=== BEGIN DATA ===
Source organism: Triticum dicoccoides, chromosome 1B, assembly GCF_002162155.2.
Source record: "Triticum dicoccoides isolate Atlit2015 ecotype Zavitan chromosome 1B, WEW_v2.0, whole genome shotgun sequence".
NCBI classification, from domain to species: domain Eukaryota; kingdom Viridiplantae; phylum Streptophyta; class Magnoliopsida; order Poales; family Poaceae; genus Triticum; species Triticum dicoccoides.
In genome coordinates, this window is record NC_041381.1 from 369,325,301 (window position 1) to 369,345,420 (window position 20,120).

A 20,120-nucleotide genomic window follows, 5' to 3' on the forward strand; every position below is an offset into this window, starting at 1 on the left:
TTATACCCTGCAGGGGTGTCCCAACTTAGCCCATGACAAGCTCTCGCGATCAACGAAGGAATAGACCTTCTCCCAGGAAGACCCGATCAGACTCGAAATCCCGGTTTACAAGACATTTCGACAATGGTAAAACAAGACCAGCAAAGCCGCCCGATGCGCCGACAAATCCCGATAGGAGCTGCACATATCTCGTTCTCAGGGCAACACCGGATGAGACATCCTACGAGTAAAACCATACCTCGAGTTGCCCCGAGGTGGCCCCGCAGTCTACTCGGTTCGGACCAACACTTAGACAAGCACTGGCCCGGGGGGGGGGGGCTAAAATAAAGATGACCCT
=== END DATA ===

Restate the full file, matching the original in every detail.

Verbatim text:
Source organism: Triticum dicoccoides, chromosome 1B, assembly GCF_002162155.2.
Source record: "Triticum dicoccoides isolate Atlit2015 ecotype Zavitan chromosome 1B, WEW_v2.0, whole genome shotgun sequence".
NCBI classification, from domain to species: domain Eukaryota; kingdom Viridiplantae; phylum Streptophyta; class Magnoliopsida; order Poales; family Poaceae; genus Triticum; species Triticum dicoccoides.
In genome coordinates, this window is record NC_041381.1 from 369,325,301 (window position 1) to 369,345,420 (window position 20,120).

A 20,120-nucleotide genomic window follows, 5' to 3' on the forward strand; every position below is an offset into this window, starting at 1 on the left:
TTATACCCTGCAGGGGTGTCCCAACTTAGCCCATGACAAGCTCTCGCGATCAACGAAGGAATAGACCTTCTCCCAGGAAGACCCGATCAGACTCGAAATCCCGGTTTACAAGACATTTCGACAATGGTAAAACAAGACCAGCAAAGCCGCCCGATGCGCCGACAAATCCCGATAGGAGCTGCACATATCTCGTTCTCAGGGCAACACCGGATGAGACATCCTACGAGTAAAACCATACCTCGAGTTGCCCCGAGGTGGCCCCGCAGTCTACTCGGTTCGGACCAACACTTAGACAAGCACTGGCCCGGGGGGGGGGGGCTAAAATAAAGATGACCCT